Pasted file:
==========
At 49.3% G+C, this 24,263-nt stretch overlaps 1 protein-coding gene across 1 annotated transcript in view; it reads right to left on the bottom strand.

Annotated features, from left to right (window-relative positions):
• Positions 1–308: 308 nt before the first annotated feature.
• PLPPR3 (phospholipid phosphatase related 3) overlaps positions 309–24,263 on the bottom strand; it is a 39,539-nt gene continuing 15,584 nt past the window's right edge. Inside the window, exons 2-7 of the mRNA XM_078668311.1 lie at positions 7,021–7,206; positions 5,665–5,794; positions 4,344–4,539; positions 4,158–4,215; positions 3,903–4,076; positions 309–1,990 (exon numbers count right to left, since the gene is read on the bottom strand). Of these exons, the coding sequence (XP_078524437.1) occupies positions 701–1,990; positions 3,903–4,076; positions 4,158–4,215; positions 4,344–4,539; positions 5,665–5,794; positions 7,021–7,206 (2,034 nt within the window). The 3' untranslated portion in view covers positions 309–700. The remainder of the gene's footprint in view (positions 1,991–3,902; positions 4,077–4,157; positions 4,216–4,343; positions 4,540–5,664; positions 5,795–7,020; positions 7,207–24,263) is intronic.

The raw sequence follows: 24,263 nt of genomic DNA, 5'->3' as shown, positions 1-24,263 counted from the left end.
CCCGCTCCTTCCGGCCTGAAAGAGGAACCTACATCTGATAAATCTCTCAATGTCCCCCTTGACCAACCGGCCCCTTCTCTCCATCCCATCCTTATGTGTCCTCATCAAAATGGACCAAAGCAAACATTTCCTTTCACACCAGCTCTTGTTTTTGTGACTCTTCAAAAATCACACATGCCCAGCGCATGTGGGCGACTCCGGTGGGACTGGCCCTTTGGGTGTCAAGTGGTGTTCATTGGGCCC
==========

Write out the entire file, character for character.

At 49.3% G+C, this 24,263-nt stretch overlaps 1 protein-coding gene across 1 annotated transcript in view; it reads right to left on the bottom strand.

Annotated features, from left to right (window-relative positions):
• Positions 1–308: 308 nt before the first annotated feature.
• PLPPR3 (phospholipid phosphatase related 3) overlaps positions 309–24,263 on the bottom strand; it is a 39,539-nt gene continuing 15,584 nt past the window's right edge. Inside the window, exons 2-7 of the mRNA XM_078668311.1 lie at positions 7,021–7,206; positions 5,665–5,794; positions 4,344–4,539; positions 4,158–4,215; positions 3,903–4,076; positions 309–1,990 (exon numbers count right to left, since the gene is read on the bottom strand). Of these exons, the coding sequence (XP_078524437.1) occupies positions 701–1,990; positions 3,903–4,076; positions 4,158–4,215; positions 4,344–4,539; positions 5,665–5,794; positions 7,021–7,206 (2,034 nt within the window). The 3' untranslated portion in view covers positions 309–700. The remainder of the gene's footprint in view (positions 1,991–3,902; positions 4,077–4,157; positions 4,216–4,343; positions 4,540–5,664; positions 5,795–7,020; positions 7,207–24,263) is intronic.

The raw sequence follows: 24,263 nt of genomic DNA, 5'->3' as shown, positions 1-24,263 counted from the left end.
CCCGCTCCTTCCGGCCTGAAAGAGGAACCTACATCTGATAAATCTCTCAATGTCCCCCTTGACCAACCGGCCCCTTCTCTCCATCCCATCCTTATGTGTCCTCATCAAAATGGACCAAAGCAAACATTTCCTTTCACACCAGCTCTTGTTTTTGTGACTCTTCAAAAATCACACATGCCCAGCGCATGTGGGCGACTCCGGTGGGACTGGCCCTTTGGGTGTCAAGTGGTGTTCATTGGGCCC